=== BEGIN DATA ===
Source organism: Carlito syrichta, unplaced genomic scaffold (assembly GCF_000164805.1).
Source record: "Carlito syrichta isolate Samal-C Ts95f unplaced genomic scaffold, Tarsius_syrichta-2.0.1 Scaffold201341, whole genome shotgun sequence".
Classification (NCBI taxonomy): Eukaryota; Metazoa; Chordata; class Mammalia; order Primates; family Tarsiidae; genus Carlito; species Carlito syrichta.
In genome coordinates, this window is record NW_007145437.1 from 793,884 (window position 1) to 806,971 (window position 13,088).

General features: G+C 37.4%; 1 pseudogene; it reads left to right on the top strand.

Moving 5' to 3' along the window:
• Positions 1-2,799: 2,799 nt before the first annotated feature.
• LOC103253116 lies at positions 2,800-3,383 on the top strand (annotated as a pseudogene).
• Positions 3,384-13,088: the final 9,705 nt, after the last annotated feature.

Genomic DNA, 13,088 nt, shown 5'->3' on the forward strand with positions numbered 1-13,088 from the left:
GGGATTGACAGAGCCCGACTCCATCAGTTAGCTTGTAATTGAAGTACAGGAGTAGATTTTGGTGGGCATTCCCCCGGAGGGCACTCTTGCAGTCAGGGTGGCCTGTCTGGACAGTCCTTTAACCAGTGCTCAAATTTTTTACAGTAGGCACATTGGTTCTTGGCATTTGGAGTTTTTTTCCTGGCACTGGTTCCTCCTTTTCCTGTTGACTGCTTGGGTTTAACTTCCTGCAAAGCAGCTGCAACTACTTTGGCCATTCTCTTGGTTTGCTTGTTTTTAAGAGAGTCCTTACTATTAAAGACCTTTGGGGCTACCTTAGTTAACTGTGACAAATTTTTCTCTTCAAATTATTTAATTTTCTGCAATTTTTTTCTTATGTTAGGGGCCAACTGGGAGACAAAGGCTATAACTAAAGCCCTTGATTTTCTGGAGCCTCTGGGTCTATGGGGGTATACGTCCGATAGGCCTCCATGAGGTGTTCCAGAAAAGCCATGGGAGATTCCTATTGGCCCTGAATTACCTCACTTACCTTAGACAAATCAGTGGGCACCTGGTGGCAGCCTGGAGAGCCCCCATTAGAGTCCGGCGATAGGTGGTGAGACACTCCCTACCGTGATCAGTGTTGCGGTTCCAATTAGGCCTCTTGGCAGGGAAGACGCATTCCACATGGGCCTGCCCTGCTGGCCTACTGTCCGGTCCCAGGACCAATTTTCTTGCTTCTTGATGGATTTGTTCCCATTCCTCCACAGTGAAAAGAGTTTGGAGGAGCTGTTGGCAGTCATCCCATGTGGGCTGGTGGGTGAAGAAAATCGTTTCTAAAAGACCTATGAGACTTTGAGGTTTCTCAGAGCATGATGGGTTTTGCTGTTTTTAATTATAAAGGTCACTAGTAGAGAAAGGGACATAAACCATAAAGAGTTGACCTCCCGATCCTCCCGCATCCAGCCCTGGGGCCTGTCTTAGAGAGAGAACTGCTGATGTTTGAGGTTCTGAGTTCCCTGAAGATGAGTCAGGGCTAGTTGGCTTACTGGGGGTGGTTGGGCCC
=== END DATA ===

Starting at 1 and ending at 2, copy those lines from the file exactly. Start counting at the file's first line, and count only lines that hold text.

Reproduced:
Source organism: Carlito syrichta, unplaced genomic scaffold (assembly GCF_000164805.1).
Source record: "Carlito syrichta isolate Samal-C Ts95f unplaced genomic scaffold, Tarsius_syrichta-2.0.1 Scaffold201341, whole genome shotgun sequence".